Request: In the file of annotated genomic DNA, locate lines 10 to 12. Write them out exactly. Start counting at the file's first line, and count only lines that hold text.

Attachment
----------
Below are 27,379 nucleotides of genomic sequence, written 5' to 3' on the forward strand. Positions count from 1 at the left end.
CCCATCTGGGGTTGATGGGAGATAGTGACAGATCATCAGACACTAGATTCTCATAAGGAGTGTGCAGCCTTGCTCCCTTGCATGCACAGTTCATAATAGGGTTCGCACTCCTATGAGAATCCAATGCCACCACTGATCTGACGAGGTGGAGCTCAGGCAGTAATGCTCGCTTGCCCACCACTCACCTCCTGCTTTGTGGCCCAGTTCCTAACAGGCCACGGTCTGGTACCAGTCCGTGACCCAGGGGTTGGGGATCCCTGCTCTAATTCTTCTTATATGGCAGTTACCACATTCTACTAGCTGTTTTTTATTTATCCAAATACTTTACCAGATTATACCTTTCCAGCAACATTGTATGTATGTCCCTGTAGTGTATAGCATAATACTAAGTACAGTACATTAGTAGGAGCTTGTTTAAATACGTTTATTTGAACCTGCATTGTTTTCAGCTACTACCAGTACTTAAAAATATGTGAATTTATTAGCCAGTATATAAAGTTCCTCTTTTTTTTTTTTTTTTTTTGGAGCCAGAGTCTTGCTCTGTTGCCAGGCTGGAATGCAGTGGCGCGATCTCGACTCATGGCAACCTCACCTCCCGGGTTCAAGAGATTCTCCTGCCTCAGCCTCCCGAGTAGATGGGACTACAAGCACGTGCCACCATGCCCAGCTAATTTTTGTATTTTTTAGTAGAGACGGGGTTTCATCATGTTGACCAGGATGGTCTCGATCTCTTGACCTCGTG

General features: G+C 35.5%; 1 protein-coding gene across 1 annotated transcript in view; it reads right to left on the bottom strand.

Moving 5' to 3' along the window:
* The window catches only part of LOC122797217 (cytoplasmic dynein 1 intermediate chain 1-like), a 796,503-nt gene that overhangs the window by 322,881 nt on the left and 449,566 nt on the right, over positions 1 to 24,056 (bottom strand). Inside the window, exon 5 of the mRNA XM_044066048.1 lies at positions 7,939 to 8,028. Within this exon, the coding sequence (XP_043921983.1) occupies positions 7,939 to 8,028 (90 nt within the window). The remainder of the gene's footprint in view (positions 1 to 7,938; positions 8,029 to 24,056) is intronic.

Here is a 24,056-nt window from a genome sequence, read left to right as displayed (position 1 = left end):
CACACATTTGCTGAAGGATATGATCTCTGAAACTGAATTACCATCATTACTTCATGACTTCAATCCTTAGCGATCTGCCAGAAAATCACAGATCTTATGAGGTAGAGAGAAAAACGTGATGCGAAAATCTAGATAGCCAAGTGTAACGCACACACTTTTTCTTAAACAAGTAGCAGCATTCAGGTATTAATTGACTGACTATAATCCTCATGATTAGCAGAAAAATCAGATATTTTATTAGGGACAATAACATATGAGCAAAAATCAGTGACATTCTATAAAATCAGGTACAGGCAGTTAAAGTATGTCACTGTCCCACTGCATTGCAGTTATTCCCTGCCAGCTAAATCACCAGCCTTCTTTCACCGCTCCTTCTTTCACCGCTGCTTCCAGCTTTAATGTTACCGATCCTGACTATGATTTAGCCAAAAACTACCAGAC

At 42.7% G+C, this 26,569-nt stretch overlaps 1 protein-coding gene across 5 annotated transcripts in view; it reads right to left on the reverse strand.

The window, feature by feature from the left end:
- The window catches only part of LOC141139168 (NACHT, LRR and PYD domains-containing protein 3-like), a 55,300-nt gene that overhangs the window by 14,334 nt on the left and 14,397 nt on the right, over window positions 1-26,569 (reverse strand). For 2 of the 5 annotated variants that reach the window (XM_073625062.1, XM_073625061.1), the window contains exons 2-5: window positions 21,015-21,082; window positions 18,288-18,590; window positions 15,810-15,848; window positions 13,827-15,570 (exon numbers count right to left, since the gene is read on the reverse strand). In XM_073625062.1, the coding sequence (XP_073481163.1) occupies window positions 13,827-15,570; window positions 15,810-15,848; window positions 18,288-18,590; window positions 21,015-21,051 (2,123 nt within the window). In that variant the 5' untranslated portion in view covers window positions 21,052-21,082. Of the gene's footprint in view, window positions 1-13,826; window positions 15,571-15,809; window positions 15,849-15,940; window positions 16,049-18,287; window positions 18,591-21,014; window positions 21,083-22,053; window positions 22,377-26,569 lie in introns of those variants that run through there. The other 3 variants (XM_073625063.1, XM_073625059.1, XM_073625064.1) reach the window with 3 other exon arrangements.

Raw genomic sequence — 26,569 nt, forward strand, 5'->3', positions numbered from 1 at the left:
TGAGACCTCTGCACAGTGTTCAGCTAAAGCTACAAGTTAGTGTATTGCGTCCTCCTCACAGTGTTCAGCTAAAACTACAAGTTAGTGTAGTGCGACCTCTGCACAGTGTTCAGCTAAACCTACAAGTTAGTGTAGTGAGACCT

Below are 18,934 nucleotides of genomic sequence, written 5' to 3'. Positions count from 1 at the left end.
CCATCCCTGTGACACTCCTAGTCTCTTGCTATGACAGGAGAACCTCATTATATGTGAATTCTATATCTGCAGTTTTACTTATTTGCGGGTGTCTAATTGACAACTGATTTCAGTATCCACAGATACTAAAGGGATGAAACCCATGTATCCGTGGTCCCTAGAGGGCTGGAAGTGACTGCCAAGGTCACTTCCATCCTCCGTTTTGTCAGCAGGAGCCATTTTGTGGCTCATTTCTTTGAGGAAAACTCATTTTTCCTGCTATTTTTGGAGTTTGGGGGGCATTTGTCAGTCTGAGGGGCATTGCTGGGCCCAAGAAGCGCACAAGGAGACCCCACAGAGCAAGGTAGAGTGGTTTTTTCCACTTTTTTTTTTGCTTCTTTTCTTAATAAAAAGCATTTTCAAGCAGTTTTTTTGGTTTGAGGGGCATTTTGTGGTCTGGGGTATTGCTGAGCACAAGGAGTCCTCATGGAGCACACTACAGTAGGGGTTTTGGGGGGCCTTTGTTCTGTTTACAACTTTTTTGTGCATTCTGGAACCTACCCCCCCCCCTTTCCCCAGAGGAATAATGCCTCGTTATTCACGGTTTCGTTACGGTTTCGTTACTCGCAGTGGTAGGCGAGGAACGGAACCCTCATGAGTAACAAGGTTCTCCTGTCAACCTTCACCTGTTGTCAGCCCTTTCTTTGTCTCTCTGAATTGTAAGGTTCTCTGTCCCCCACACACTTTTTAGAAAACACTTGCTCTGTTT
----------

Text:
- The window catches only part of LOC141139168 (NACHT, LRR and PYD domains-containing protein 3-like), a 55,300-nt gene that overhangs the window by 14,334 nt on the left and 14,397 nt on the right, over window positions 1-26,569 (reverse strand). For 2 of the 5 annotated variants that reach the window (XM_073625062.1, XM_073625061.1), the window contains exons 2-5: window positions 21,015-21,082; window positions 18,288-18,590; window positions 15,810-15,848; window positions 13,827-15,570 (exon numbers count right to left, since the gene is read on the reverse strand). In XM_073625062.1, the coding sequence (XP_073481163.1) occupies window positions 13,827-15,570; window positions 15,810-15,848; window positions 18,288-18,590; window positions 21,015-21,051 (2,123 nt within the window). In that variant the 5' untranslated portion in view covers window positions 21,052-21,082. Of the gene's footprint in view, window positions 1-13,826; window positions 15,571-15,809; window positions 15,849-15,940; window positions 16,049-18,287; window positions 18,591-21,014; window positions 21,083-22,053; window positions 22,377-26,569 lie in introns of those variants that run through there. The other 3 variants (XM_073625063.1, XM_073625059.1, XM_073625064.1) reach the window with 3 other exon arrangements.

Raw genomic sequence — 26,569 nt, forward strand, 5'->3', positions numbered from 1 at the left:
TGAGACCTCTGCACAGTGTTCAGCTAAAGCTACAAGTTAGTGTATTGCGTCCTCCTCACAGTGTTCAGCTAAAACTACAAGTTAGTGTAGTGCGACCTCTGCACAGTGTTCAGCTAAACCTACAAGTTAGTGTAGTGAGACCT